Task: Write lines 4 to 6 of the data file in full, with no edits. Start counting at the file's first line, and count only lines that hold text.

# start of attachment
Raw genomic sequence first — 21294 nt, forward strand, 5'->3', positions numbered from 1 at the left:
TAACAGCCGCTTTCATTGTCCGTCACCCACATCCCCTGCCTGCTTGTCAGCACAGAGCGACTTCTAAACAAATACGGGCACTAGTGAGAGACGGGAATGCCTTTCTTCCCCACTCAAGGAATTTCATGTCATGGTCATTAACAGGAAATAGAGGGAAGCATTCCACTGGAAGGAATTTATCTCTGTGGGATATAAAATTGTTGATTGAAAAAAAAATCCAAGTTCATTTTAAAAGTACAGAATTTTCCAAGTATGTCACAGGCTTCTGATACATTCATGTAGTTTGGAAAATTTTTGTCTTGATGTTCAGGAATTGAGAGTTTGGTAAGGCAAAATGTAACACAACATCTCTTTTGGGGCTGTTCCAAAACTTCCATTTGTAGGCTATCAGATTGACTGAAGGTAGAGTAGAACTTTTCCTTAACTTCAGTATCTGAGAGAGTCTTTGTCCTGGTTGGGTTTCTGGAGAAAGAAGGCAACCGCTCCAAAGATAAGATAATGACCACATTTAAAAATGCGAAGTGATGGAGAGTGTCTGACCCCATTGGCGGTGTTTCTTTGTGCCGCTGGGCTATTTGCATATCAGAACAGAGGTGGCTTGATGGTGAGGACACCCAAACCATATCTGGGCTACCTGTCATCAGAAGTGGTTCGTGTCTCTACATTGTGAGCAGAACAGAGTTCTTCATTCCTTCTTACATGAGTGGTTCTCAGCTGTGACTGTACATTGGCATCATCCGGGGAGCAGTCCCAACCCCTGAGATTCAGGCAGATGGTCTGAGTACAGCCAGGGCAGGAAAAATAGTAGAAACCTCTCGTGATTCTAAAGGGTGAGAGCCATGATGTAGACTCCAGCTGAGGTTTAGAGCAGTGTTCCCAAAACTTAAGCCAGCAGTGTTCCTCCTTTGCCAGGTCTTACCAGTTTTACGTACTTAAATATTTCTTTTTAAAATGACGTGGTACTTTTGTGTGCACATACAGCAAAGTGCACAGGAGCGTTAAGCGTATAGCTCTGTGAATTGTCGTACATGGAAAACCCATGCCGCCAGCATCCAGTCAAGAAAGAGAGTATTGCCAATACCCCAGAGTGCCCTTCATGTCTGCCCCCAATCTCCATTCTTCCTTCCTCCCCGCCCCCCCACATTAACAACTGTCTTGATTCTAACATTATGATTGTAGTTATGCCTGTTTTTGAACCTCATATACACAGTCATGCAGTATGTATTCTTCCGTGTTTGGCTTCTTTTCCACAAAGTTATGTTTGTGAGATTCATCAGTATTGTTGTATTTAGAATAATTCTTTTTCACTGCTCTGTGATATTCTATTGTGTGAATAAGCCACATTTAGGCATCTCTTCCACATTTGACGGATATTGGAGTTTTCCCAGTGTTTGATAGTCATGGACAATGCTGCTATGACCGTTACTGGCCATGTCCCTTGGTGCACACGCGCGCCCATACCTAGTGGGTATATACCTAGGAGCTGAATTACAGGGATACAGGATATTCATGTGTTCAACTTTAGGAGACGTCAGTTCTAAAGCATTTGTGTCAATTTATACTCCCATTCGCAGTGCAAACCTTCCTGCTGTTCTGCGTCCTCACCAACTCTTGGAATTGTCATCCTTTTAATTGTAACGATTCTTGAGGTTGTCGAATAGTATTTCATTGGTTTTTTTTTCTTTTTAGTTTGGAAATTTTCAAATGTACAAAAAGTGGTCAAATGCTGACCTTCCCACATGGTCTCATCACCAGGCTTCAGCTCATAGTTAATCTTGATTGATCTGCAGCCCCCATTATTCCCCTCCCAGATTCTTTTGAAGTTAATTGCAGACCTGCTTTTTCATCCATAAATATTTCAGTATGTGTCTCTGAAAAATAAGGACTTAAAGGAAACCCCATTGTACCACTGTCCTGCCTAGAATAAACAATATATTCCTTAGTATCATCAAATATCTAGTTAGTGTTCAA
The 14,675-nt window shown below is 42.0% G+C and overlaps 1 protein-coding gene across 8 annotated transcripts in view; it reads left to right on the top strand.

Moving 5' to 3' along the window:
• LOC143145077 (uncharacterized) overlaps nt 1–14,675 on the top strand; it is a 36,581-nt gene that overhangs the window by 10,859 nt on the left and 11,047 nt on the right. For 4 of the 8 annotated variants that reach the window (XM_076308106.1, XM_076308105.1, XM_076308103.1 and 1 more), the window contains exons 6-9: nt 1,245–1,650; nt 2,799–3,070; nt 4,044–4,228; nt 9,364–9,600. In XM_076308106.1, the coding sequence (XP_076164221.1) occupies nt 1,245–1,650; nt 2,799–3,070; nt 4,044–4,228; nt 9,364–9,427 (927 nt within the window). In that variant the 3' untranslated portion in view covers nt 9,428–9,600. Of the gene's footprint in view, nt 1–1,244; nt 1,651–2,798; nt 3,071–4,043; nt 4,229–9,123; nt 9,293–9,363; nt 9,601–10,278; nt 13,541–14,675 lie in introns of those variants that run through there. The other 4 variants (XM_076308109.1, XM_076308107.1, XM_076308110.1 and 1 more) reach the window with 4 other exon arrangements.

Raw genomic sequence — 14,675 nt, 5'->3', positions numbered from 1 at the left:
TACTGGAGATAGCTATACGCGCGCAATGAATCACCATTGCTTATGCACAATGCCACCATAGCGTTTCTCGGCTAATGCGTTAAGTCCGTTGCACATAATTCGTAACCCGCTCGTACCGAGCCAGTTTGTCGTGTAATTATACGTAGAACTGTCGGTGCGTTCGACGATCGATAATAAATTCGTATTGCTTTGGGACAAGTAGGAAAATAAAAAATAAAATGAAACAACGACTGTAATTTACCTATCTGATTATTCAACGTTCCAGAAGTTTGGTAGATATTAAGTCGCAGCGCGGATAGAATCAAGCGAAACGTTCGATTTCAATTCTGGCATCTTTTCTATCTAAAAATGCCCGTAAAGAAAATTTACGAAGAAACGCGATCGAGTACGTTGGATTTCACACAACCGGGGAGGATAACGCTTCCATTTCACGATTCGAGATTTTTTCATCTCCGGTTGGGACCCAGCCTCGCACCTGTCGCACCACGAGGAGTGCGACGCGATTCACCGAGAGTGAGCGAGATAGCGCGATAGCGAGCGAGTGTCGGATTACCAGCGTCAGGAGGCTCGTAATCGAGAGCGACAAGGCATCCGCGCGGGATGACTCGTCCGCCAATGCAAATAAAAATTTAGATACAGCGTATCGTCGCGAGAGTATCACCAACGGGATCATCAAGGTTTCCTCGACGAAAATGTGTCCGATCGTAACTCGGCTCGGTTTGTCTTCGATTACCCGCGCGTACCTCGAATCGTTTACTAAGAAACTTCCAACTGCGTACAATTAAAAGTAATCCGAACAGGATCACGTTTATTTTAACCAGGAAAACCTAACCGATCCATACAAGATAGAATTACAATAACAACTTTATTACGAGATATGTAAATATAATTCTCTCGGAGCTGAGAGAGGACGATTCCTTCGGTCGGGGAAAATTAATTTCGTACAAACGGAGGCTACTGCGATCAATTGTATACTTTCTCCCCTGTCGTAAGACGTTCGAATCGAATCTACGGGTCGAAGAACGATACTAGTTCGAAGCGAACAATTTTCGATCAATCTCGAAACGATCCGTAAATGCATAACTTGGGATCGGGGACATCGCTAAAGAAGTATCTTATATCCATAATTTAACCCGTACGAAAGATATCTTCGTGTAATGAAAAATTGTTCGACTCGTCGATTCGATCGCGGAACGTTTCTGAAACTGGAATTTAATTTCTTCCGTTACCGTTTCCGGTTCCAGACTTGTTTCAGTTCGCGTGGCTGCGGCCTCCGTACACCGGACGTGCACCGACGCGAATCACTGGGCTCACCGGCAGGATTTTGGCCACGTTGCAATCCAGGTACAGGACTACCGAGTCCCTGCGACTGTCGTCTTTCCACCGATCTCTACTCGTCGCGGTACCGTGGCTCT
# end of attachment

Moving 5' to 3' along the window:
• LOC143145077 (uncharacterized) overlaps nt 1–14,675 on the top strand; it is a 36,581-nt gene that overhangs the window by 10,859 nt on the left and 11,047 nt on the right. For 4 of the 8 annotated variants that reach the window (XM_076308106.1, XM_076308105.1, XM_076308103.1 and 1 more), the window contains exons 6-9: nt 1,245–1,650; nt 2,799–3,070; nt 4,044–4,228; nt 9,364–9,600. In XM_076308106.1, the coding sequence (XP_076164221.1) occupies nt 1,245–1,650; nt 2,799–3,070; nt 4,044–4,228; nt 9,364–9,427 (927 nt within the window). In that variant the 3' untranslated portion in view covers nt 9,428–9,600. Of the gene's footprint in view, nt 1–1,244; nt 1,651–2,798; nt 3,071–4,043; nt 4,229–9,123; nt 9,293–9,363; nt 9,601–10,278; nt 13,541–14,675 lie in introns of those variants that run through there. The other 4 variants (XM_076308109.1, XM_076308107.1, XM_076308110.1 and 1 more) reach the window with 4 other exon arrangements.

Raw genomic sequence — 14,675 nt, 5'->3', positions numbered from 1 at the left: